The Tavern’s customers, however, all of whom are older, suspect he’s being too pessimistic. Ollie, the regular from Stocksbridge, points out there’s “still plenty of land to build on” — and where there’s space, there’s space to grow. Gregory, a former Londoner who sits in the corner with a gorgeous Labrador and Cocker Spaniel mix called Frankie, says people have always been far too ready to call time on regenerating neighbourhoods. “When I was a boy, everyone would say every year ‘Covent Garden has peaked, Covent Garden has peaked’ but places don’t really peak, they just change into something else.” That said, he concedes the area can’t stay trendy forever. “Everything moves in cycles and it can all change very quickly. All it takes is for one particular landlord to change and people go off.”
Opinions differ on what could be the next Kelham Island, when the shine dulls completely. As Dan reported previously, developer Citu — who are responsible for almost all of the new homes on the island — are investing heavily in Attercliffe, having recently agreed to build 1,000 new homes. The area “could be huge,” Gregory says, although its “big chance was if HS2 was constructed and went through there”. Without a solid transport link, others suspect it might be too far out. Tanser, for his part, suspects the Wicker will be the next big thing, for the simple reason that it’s cheap. “Pitsmoor and Burngreave have quite lively communities,” Gregory notes, “despite the fact west Sheffielders behave like it’s Beirut.”
There is currently a pretty sharp line between Kelham Island and the neighbouring areas to its east — indeed there’s a sharp split across the city as a whole — and there are signs that resentment over this fact is already steeping. In 2019, Sheffield Council agreed the official boundaries of the Kelham Island and Neepsend Planning Area, the necessary first step towards creating a neighbourhood plan that will set agreed limits on future housing developments. Residents, as quoted in a council report at the time, had fought for the planning area because their home was “facing unprecedented change” from property developers keen to cash in, which they felt “threatens the social fabric of [their] community”. Having a neighbourhood plan might attach some much-needed reins to the racehorse, before it runs away with itself.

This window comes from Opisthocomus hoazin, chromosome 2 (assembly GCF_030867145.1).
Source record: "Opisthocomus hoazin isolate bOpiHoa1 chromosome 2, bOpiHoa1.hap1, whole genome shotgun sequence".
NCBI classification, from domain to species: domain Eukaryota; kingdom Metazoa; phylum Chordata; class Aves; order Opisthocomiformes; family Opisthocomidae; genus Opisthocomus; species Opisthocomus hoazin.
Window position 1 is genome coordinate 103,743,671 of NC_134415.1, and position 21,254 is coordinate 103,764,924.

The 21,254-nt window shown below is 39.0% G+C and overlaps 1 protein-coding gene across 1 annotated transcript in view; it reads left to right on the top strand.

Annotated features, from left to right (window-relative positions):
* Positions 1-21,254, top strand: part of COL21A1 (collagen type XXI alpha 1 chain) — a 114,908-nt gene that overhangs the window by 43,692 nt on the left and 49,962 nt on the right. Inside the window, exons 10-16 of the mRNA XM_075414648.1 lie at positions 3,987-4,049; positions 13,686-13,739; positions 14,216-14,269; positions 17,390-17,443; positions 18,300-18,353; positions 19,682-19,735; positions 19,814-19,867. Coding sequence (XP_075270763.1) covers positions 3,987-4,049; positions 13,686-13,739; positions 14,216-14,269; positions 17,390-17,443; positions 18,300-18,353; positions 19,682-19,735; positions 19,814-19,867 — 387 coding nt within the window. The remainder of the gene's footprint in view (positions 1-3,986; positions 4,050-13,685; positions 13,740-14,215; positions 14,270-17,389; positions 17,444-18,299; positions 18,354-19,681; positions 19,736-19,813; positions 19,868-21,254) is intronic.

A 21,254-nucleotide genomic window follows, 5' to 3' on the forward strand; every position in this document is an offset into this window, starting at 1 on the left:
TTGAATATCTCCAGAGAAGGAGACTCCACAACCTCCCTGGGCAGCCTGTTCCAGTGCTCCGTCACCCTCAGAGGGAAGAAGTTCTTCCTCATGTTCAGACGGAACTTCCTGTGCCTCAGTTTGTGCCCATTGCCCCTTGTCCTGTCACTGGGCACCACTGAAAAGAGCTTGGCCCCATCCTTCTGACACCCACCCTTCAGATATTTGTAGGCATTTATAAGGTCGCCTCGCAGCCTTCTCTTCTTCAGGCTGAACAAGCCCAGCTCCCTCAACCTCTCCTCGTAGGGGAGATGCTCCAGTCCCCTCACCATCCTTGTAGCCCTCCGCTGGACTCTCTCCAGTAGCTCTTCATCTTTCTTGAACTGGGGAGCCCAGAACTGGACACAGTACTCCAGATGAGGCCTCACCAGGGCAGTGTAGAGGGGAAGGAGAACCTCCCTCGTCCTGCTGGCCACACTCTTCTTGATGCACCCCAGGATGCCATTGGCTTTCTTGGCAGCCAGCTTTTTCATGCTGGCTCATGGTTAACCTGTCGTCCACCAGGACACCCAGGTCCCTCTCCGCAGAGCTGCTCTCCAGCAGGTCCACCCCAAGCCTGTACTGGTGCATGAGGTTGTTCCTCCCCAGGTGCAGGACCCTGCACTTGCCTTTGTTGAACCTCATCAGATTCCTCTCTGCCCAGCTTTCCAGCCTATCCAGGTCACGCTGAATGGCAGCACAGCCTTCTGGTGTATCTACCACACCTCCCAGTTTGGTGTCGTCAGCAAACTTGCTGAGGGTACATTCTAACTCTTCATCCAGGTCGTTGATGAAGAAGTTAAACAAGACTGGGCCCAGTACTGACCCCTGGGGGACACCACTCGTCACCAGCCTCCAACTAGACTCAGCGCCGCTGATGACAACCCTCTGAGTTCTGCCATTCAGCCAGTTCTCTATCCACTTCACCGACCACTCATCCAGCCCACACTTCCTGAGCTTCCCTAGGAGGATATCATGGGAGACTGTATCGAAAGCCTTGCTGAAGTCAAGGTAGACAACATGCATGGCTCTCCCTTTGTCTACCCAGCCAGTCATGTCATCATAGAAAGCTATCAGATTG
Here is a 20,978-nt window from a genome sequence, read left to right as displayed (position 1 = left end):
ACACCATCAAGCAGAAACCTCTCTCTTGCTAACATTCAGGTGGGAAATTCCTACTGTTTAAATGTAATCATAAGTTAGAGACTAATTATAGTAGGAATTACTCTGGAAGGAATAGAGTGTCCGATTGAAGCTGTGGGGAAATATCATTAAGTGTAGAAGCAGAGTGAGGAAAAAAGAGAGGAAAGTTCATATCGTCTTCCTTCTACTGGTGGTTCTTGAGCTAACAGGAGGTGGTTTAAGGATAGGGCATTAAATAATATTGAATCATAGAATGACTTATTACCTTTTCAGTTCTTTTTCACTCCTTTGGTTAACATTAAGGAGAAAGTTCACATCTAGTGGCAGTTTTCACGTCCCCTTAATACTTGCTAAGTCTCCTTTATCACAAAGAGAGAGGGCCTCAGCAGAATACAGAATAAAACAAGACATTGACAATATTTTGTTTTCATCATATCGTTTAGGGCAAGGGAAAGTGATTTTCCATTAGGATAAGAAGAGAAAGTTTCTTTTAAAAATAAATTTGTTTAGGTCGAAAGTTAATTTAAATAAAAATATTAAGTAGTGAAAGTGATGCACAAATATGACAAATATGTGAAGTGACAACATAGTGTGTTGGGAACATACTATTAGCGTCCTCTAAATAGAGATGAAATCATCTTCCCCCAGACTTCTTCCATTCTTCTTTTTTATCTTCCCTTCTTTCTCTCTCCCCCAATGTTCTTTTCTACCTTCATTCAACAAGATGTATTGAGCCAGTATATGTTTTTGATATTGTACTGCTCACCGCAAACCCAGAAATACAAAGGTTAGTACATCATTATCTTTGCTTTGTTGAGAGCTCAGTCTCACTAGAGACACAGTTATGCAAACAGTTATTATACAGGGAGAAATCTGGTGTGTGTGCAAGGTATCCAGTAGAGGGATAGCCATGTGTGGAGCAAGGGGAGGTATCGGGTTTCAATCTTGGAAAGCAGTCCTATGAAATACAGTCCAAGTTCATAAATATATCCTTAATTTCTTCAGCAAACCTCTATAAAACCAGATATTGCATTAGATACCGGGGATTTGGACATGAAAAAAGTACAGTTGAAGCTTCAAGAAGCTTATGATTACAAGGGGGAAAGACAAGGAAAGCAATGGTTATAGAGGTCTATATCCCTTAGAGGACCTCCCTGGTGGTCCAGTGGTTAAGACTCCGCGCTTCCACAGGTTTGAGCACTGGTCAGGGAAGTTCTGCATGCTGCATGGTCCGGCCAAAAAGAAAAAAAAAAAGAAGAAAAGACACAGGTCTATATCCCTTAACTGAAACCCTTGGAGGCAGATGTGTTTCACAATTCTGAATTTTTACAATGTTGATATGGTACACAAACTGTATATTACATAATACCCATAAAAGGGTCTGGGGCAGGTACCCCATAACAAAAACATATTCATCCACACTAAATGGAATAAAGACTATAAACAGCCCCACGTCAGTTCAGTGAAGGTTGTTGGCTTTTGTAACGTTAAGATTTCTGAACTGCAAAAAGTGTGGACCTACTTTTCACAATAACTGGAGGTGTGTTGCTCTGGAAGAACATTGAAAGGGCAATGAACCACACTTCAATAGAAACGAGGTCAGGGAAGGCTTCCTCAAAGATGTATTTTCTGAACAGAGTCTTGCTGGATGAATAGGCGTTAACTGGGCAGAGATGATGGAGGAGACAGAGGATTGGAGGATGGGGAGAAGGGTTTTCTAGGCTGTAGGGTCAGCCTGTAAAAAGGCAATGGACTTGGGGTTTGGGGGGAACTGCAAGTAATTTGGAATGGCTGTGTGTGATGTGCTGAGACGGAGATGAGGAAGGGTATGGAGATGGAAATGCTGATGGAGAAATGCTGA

The lone voice against this idea, though it was approved anyway, was Cllr Mark Jones, who represents the adjacent Burngreave ward. In an email to the committee considering where to carve out the boundaries of this new neighbourhood, he wrote that he was struggling to understand how agreeing to designate Kelham Island as its own “autonomous zone” would amount to much more “than a mechanism to further stifle economic development of Burngreave”. The area’s future prosperity is, he argued, “reliant on developing all of the city, not just select areas by and through the exclusion of others”.
After finishing my half-pint at the Tavern, I decide to canvas opinions from the vanguard of the new, up-market Kelham, although I have to walk a fair distance along empty streets and past darkened windows to find someone to talk to. One of the few places open on a Thursday evening is Kelham Wine Bar on the very edge of the literal island, though it’s in the middle of the council-decreed neighbourhood. Aaron Melville, who has worked there for three years now, would frankly struggle to avoid talking to me, given we’re the only two people there.
“On Friday and Saturday, there’s no issues at all,” he says, but most places are struggling to crack the problem of mid-week trade, which will only get harder when Sheffield Council gets rid of the area’s remaining free parking. “We try to do stuff not a lot of people in Kelham are doing,” he adds, like ‘bottomless dining’, an evening answer to bottomless brunch, “but people are still not after it.” In common with Tanser from the Kelham Island Tavern, he suspects some kind of ceiling has been hit. “I don’t see it ever getting better, I can’t see what more you would do.” Already, he says, some of the businesses that were set up during the initial gold rush are starting to clear out.